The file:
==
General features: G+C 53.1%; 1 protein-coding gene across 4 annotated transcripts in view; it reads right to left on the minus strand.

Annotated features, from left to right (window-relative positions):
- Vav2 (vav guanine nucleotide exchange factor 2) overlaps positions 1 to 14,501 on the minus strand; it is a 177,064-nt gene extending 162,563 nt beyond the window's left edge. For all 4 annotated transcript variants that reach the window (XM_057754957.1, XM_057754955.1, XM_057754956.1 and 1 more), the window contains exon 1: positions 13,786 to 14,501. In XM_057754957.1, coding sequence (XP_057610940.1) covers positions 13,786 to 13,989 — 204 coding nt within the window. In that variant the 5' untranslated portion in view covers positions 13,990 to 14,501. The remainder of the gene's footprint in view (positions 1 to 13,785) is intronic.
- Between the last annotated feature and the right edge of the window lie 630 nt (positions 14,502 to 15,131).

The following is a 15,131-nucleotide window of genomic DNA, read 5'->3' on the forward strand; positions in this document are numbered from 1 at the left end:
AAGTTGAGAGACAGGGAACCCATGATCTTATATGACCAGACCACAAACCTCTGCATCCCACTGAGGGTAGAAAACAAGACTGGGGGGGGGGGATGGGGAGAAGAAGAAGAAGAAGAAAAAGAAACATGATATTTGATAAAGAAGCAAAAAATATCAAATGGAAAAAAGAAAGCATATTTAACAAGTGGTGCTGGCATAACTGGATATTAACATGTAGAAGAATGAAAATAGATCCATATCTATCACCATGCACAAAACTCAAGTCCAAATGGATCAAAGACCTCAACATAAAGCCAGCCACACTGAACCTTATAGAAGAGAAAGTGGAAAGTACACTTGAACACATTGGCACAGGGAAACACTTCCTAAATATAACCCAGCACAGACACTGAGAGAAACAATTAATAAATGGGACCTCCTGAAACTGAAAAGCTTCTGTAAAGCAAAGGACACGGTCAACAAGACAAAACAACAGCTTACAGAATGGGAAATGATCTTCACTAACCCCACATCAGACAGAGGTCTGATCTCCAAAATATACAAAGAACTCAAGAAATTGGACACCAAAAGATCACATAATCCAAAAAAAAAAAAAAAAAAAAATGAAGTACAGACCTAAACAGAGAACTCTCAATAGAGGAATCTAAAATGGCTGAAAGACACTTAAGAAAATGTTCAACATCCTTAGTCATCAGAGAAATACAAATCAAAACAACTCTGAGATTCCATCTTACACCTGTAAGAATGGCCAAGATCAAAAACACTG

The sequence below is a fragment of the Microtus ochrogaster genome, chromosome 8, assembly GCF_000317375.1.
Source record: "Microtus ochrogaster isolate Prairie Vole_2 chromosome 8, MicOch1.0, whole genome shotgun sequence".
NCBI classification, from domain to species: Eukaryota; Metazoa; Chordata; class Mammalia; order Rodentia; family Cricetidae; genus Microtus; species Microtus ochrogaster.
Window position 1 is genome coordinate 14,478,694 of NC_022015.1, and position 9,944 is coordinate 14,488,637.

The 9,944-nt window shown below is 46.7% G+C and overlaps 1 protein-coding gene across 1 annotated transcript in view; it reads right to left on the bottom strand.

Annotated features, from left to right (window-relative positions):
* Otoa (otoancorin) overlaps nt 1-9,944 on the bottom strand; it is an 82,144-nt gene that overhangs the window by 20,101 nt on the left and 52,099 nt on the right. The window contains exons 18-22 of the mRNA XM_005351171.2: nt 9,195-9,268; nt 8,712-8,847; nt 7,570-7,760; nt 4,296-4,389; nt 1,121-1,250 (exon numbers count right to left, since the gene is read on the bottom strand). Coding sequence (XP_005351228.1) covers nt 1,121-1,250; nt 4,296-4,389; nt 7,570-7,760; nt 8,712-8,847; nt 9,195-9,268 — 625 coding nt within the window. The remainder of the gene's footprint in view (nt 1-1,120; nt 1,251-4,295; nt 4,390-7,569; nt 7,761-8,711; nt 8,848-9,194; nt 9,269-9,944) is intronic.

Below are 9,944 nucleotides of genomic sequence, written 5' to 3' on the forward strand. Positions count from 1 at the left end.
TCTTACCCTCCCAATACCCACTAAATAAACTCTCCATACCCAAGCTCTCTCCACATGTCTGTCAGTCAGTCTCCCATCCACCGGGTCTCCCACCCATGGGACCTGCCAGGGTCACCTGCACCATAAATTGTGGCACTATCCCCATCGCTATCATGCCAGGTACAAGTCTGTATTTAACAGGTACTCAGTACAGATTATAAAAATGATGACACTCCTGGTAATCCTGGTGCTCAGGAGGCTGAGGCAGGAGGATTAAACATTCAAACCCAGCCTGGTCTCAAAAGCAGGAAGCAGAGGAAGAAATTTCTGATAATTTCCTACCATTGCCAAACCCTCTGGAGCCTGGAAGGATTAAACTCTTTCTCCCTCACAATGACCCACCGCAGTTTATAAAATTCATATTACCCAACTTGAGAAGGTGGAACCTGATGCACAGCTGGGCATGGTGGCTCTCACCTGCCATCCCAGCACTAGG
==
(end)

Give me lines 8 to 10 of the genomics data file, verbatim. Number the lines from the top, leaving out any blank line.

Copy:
Source record: "Microtus ochrogaster isolate Prairie Vole_2 chromosome 8, MicOch1.0, whole genome shotgun sequence".
NCBI classification, from domain to species: Eukaryota; Metazoa; Chordata; class Mammalia; order Rodentia; family Cricetidae; genus Microtus; species Microtus ochrogaster.
Window position 1 is genome coordinate 14,478,694 of NC_022015.1, and position 9,944 is coordinate 14,488,637.